A visit to Taipei’s ‘Meeting Place of the Gods’

Story and photos by Dawna L. Robertson

Was it my blonde hair or my doe-eyed look of bewilderment that tipped her off?  Regardless, hearing a stranger say "I will help you...follow me," was as sweet to my ears as the sound of the chimes twinkling in the breeze.

A temple newbie, I obediently tagged along attempting to mirror my new mentor's moves as we maneuvered through the smoke-shrouded chambers of Taipei's colorful Lungshan Temple.

Originally constructed in the 18th century as a temple for Kuan Yin, the Goddess of Mercy, Lungshan welcomed more than a hundred other deities as new settlers transported their local gods when migrating from Mainland China's Fujian Province. Matsu, the Goddess of the Sea, and Kuan Kung, the God of War, are the most prominent among these.

Often referred to as the "meeting place of the gods," the 272-year-old sacred shrine has seen tough times. Yet, it always bounced back. It was resurrected after being leveled by an earthquake in 1815, and damaged by both an 1865 typhoon and wayward Allied bomb during World War II.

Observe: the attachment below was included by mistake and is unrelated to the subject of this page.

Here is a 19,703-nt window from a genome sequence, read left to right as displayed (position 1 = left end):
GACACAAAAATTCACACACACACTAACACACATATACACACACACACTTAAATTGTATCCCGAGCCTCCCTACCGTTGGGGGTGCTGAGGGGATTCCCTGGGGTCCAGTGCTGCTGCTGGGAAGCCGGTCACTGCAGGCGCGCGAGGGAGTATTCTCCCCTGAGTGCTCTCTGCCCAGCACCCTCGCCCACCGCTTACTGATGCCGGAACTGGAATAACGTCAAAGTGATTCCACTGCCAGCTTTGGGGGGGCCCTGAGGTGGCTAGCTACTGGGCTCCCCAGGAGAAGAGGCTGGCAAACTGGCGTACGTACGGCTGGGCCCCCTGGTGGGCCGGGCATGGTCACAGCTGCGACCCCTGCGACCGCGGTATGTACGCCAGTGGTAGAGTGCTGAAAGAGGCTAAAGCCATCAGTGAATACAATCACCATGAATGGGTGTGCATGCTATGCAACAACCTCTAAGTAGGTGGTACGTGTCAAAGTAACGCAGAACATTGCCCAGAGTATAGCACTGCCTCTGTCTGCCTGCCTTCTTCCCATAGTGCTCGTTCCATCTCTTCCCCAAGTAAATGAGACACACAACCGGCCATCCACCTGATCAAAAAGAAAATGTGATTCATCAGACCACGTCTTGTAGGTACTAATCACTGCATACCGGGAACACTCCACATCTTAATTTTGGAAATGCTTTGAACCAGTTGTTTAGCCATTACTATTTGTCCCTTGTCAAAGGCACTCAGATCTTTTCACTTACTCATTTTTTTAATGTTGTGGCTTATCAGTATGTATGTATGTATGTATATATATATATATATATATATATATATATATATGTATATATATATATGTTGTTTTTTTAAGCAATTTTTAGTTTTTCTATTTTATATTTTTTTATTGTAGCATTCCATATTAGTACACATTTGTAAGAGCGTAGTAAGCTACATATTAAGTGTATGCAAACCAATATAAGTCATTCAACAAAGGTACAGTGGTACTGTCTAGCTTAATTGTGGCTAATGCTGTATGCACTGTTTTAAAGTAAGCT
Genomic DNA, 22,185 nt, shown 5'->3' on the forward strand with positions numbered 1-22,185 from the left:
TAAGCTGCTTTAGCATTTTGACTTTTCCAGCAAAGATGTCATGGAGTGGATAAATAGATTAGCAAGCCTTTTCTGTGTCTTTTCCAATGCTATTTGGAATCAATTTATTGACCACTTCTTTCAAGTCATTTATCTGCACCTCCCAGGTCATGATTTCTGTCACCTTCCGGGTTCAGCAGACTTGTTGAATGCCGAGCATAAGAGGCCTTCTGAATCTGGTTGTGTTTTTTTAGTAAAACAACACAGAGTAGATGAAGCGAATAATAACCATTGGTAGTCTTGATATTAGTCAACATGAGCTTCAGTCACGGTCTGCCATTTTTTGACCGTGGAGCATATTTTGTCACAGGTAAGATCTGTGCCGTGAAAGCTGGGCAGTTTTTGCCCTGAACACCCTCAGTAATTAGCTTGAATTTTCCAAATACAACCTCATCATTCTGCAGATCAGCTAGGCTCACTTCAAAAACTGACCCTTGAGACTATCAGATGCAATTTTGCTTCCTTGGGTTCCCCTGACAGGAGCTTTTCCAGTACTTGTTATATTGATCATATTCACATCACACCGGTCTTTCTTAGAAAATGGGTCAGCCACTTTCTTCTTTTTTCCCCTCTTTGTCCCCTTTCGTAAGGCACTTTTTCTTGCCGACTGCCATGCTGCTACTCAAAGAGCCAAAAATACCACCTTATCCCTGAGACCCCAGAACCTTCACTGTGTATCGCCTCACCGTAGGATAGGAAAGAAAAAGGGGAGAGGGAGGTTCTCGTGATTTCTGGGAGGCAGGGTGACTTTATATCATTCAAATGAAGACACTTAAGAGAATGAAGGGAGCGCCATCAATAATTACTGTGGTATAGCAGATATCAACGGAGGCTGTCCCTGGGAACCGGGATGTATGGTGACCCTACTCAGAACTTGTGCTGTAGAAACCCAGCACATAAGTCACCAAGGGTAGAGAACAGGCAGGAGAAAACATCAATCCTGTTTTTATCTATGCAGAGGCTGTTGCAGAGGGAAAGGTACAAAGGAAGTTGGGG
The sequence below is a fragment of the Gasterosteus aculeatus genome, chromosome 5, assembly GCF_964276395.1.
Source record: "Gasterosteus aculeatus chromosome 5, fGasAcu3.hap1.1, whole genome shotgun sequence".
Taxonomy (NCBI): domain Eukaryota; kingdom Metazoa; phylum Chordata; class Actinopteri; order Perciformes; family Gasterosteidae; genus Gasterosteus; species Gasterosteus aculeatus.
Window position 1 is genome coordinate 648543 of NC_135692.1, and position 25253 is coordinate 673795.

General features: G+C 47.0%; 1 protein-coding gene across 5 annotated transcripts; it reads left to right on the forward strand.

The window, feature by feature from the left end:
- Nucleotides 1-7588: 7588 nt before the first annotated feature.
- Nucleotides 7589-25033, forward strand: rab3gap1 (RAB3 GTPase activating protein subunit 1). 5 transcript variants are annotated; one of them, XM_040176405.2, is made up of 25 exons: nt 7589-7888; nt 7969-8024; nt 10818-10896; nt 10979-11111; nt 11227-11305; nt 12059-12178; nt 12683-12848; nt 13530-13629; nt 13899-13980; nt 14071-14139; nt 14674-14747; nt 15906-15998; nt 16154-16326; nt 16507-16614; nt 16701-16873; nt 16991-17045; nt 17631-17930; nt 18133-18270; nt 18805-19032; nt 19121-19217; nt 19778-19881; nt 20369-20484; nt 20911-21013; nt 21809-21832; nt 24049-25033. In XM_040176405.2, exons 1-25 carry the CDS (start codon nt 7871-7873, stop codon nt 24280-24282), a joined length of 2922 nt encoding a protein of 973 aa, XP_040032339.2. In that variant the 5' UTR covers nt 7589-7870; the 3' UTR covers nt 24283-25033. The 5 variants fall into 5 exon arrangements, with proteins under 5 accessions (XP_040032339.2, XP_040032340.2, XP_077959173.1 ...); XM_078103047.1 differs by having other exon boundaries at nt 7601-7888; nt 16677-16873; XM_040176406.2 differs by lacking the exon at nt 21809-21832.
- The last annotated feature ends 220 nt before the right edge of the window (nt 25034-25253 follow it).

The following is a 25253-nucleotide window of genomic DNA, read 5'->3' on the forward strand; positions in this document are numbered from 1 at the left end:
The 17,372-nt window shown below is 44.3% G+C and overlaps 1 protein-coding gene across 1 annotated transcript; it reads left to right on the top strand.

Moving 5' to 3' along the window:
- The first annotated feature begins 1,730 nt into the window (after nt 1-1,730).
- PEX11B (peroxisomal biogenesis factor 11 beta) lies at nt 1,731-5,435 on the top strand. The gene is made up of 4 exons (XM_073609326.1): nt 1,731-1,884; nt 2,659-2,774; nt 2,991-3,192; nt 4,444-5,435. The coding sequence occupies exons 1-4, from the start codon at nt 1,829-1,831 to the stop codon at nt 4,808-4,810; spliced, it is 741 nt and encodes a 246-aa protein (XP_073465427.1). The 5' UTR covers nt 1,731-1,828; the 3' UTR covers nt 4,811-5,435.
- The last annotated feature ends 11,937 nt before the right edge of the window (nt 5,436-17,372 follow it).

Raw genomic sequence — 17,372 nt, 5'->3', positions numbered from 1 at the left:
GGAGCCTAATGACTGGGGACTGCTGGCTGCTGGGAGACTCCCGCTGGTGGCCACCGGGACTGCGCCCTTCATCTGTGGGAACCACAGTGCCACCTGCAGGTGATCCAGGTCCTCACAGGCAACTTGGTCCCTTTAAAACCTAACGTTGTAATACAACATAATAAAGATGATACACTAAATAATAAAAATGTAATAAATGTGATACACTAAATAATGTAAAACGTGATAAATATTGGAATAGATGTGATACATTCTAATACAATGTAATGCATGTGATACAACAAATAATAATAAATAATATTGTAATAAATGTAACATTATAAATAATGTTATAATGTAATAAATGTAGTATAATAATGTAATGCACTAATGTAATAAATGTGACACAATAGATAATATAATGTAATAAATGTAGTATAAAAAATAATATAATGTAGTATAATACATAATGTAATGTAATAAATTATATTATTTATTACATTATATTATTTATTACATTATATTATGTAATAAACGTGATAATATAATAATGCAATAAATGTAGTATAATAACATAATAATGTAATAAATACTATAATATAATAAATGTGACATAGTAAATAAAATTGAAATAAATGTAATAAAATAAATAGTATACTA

Time has been gentle since the edifice's last restoration in 1957. Kuan Yin survived each devastation, as if to show the world that it is a place where kindness ultimately prevails.

Unloading a riot of ornate decor, the temple's Ching-dynasty style architecture had my head spinning with its ceramic dragons, detailed woodcarvings, exquisite bronze work and stone sculptures. And no doubt the burning incense intensified that condition.

Following my temple tutor from one deity to the next, I was amazed at the calmness in a setting that was buzzing with worshippers chanting, bowing and shuffling about. Lungshan is typically packed with a large crowd offering incense, fruit and spirit money to the multi-denominational deities. And on this particular day at the end of Chinese New Year, the activity was amplified.

As we jousted for position around a huge yellow lantern with our joss sticks in hand, I prayed that the stranger's goodwill was more than a random courtesy. And it proved to be. This was just a taste of the warmth and hospitality I encountered throughout my eight-day sojourn on "Ilha Formosa," the beautiful island of Taiwan.

More info:Visit the Taiwan Tourism Bureau at eng.taiwan.net.tw.

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